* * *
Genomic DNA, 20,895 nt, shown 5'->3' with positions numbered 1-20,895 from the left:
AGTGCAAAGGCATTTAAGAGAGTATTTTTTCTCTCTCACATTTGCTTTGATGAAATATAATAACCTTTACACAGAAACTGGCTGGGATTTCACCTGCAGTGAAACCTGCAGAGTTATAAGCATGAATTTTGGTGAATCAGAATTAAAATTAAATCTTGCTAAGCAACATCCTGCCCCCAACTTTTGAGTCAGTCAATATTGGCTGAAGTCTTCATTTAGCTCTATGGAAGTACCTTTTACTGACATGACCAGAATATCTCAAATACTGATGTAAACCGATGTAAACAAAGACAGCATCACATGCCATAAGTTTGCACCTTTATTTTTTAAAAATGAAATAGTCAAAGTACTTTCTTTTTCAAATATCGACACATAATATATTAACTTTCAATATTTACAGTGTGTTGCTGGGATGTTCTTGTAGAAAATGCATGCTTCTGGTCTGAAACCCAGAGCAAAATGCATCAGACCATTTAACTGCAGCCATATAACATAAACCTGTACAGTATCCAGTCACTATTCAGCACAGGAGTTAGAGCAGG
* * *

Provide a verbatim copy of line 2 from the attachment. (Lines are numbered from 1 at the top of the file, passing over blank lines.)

AGTGCAAAGGCATTTAAGAGAGTATTTTTTCTCTCTCACATTTGCTTTGATGAAATATAATAACCTTTACACAGAAACTGGCTGGGATTTCACCTGCAGTGAAACCTGCAGAGTTATAAGCATGAATTTTGGTGAATCAGAATTAAAATTAAATCTTGCTAAGCAACATCCTGCCCCCAACTTTTGAGTCAGTCAATATTGGCTGAAGTCTTCATTTAGCTCTATGGAAGTACCTTTTACTGACATGACCAGAATATCTCAAATACTGATGTAAACCGATGTAAACAAAGACAGCATCACATGCCATAAGTTTGCACCTTTATTTTTTAAAAATGAAATAGTCAAAGTACTTTCTTTTTCAAATATCGACACATAATATATTAACTTTCAATATTTACAGTGTGTTGCTGGGATGTTCTTGTAGAAAATGCATGCTTCTGGTCTGAAACCCAGAGCAAAATGCATCAGACCATTTAACTGCAGCCATATAACATAAACCTGTACAGTATCCAGTCACTATTCAGCACAGGAGTTAGAGCAGG